In United States, drone delivery is beginning to take off
Updated: Sep 9, 2021
Date : 7 September 2021
Researcher : Yip Wai Fong
Commercial drone delivery is already happening in the US under the Federal Aviation Administration (FAA) Part 107 and Part 135 rules. Although the sky is open for commercial drones in the US, only a small number of companies are certified to perform unlimited flights beyond visual line of sights (BVLOS), nighttime flights, and flights in populated area. These companies have been making deliveries from medical supplies to groceries.
FAA’s certification requirements are extensive, but the broad areas are aircrafts air worthiness, maintenance standards, training programs, remote identification or “digital license plate”, operation manuals and insurance.
We are now looking into some of the certified companies for a picture of their operation so far.
Wing Aviation is a subsidiary of Alphabet, Google’s parent company and is the first that obtain the certification in 2019. Prior to the certification, Wing had conducted drone delivery trials in Australia and Finland. Its first commercial delivery was to deliver a winter vest to an elderly customer in Virginia, in October 2019. To date, Virginia remains the only ground in the US where Wing’s drone delivery services are available and its website listed six vendors including Walgreens, its test program partner to deliver food and beverages and over-the-counter medicine back in 2019.
The FAA certified UPS for drone delivery services after Wing in 2019. Its first operation was medical supplies delivery at WakeMed's hospital campus in Raleigh, NC. UPS drone delivery services is now being used by Atrium Health Wake Baptist to transport the Pfizer Covid-19 vaccines. UPS also announced plans in April 2021 to purchase 150 eVTOL aircraft from BETA Technologies, which says that its aircrafts are “designed to someday operate autonomously as technologies and regulations are established.”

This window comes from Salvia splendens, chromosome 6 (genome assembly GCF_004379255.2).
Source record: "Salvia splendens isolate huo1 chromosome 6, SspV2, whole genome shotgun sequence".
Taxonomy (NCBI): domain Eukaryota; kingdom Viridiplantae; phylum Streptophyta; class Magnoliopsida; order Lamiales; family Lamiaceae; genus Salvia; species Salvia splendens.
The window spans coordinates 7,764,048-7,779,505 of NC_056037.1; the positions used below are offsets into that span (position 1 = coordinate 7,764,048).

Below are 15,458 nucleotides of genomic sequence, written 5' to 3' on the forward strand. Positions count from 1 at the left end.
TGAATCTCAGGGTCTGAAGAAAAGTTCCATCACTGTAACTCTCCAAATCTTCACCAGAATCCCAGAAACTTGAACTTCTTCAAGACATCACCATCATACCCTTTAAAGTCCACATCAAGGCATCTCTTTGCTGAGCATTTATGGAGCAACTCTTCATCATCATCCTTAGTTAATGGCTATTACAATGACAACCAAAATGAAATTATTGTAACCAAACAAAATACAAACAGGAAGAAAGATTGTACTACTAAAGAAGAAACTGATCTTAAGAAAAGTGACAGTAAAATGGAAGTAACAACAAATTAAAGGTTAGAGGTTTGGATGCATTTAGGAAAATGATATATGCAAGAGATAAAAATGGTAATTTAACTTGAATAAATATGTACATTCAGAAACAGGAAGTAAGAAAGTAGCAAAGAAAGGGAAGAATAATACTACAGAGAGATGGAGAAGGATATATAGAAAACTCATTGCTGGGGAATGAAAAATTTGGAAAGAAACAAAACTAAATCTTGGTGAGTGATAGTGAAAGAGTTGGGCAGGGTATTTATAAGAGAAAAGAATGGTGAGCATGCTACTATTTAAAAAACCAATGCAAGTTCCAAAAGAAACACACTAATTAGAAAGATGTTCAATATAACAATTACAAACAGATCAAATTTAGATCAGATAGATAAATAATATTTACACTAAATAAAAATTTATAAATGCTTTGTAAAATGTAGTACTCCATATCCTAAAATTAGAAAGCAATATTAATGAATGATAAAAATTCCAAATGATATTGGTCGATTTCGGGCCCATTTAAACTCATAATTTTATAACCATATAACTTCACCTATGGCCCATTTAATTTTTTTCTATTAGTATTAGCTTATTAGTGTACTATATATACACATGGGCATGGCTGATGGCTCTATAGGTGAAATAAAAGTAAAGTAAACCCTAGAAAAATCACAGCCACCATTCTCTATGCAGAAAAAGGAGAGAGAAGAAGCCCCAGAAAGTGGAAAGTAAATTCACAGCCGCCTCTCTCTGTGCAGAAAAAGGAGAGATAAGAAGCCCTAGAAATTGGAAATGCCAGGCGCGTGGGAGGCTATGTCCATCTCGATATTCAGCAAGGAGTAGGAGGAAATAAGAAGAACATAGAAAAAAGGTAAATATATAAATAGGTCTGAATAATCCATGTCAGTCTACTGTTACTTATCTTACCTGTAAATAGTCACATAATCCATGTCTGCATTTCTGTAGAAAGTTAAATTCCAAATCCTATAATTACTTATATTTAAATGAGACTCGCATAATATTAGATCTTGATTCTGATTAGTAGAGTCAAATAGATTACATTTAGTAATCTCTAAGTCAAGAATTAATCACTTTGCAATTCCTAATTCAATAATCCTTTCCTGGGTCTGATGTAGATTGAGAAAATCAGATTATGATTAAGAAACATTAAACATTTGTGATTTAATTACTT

Amazon’s certification for drone delivery was approved in 2020. It had started test for its drone delivery services since 2013 and launched its own line of delivery drone in 2019. Despite now having the certification, Amazon said its fleet is not yet ready for a scalable commercial service.
Flytrex is an Israeli drone delivery company now partnering with Walmart to deliver items in Fayetteville, North Carolina. It obtained FAA certification in May 2021 under the Part 107 rules, which excludes BVLOS flight. This still enable Flytrex to conduct flights over people and expands its services delivering by drones retail goods, coffee and food for more vendors in Fayetteville.
Flirtey is a US start-up drone delivery company that was the first to conduct an FAA approved drone delivery back in 2015, delivering medicine to a remote part in Virginia-Kentucky District Fairgrounds. It also had an approval in 2019 to conduct BVLOS flight to deliver medical equipment for cardiac arrest in Reno, Nevada using its specially designed drones for the payload. As it is planning to scale up its drone delivery services, Flirtey is currently an applicant to FAA to certify its new line of drones and control system for autonomous last-mile delivery.
A page out of the book for Malaysia?
The development of a conducive regulatory environment in the US for drone services is providing commercial players rooms to take their innovations out of the trials and discovering for real whether scaling up is commercially viable. The landscape for commercial drone delivery is still tentative, as major cities such as New York are still not allowing such service. Thus, widespread introduction of drones into day-to-day logistics may take several more years to come.
In Malaysia, where some of its homegrown drone companies such as Aerodyne and Teleport of AirAsia are interested to provide drone delivery services, the evolution of US’s regulation for drones and the innovations required to meet public safety standards could be the reference points for regulators look into.